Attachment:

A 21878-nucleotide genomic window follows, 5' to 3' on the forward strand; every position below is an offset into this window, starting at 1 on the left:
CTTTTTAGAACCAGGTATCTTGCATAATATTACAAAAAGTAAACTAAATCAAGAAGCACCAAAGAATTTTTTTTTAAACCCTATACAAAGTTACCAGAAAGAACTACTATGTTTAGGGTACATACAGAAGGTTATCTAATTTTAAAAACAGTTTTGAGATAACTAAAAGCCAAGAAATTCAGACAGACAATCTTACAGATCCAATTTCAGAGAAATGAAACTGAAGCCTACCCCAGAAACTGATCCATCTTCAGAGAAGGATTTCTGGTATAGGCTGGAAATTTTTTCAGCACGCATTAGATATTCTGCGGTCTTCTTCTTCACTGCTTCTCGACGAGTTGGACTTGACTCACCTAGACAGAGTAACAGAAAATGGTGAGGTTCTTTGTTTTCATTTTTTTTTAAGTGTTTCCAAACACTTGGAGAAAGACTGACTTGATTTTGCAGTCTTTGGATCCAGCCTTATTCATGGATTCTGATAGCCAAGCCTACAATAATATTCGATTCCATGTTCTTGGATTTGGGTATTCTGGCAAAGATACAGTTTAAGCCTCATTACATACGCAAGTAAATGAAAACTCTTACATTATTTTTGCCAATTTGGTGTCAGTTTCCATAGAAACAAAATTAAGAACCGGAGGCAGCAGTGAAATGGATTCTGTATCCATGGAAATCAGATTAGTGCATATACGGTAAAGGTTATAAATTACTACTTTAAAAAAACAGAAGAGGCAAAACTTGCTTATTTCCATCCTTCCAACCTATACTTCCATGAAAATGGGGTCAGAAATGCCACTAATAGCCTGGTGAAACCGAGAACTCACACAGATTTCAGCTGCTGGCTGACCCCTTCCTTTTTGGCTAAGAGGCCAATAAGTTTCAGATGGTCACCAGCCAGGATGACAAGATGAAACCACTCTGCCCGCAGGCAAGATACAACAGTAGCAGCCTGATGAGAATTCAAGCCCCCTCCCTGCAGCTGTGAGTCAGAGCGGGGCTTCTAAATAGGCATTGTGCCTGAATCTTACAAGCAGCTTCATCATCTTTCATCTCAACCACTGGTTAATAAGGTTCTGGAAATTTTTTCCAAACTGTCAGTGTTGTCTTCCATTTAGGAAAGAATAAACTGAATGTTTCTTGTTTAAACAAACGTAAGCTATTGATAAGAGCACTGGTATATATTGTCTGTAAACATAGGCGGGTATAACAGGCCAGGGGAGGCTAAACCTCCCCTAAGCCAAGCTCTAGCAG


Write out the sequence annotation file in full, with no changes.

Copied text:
A 21878-nucleotide genomic window follows, 5' to 3' on the forward strand; every position below is an offset into this window, starting at 1 on the left:
CTTTTTAGAACCAGGTATCTTGCATAATATTACAAAAAGTAAACTAAATCAAGAAGCACCAAAGAATTTTTTTTTAAACCCTATACAAAGTTACCAGAAAGAACTACTATGTTTAGGGTACATACAGAAGGTTATCTAATTTTAAAAACAGTTTTGAGATAACTAAAAGCCAAGAAATTCAGACAGACAATCTTACAGATCCAATTTCAGAGAAATGAAACTGAAGCCTACCCCAGAAACTGATCCATCTTCAGAGAAGGATTTCTGGTATAGGCTGGAAATTTTTTCAGCACGCATTAGATATTCTGCGGTCTTCTTCTTCACTGCTTCTCGACGAGTTGGACTTGACTCACCTAGACAGAGTAACAGAAAATGGTGAGGTTCTTTGTTTTCATTTTTTTTTAAGTGTTTCCAAACACTTGGAGAAAGACTGACTTGATTTTGCAGTCTTTGGATCCAGCCTTATTCATGGATTCTGATAGCCAAGCCTACAATAATATTCGATTCCATGTTCTTGGATTTGGGTATTCTGGCAAAGATACAGTTTAAGCCTCATTACATACGCAAGTAAATGAAAACTCTTACATTATTTTTGCCAATTTGGTGTCAGTTTCCATAGAAACAAAATTAAGAACCGGAGGCAGCAGTGAAATGGATTCTGTATCCATGGAAATCAGATTAGTGCATATACGGTAAAGGTTATAAATTACTACTTTAAAAAAACAGAAGAGGCAAAACTTGCTTATTTCCATCCTTCCAACCTATACTTCCATGAAAATGGGGTCAGAAATGCCACTAATAGCCTGGTGAAACCGAGAACTCACACAGATTTCAGCTGCTGGCTGACCCCTTCCTTTTTGGCTAAGAGGCCAATAAGTTTCAGATGGTCACCAGCCAGGATGACAAGATGAAACCACTCTGCCCGCAGGCAAGATACAACAGTAGCAGCCTGATGAGAATTCAAGCCCCCTCCCTGCAGCTGTGAGTCAGAGCGGGGCTTCTAAATAGGCATTGTGCCTGAATCTTACAAGCAGCTTCATCATCTTTCATCTCAACCACTGGTTAATAAGGTTCTGGAAATTTTTTCCAAACTGTCAGTGTTGTCTTCCATTTAGGAAAGAATAAACTGAATGTTTCTTGTTTAAACAAACGTAAGCTATTGATAAGAGCACTGGTATATATTGTCTGTAAACATAGGCGGGTATAACAGGCCAGGGGAGGCTAAACCTCCCCTAAGCCAAGCTCTAGCAG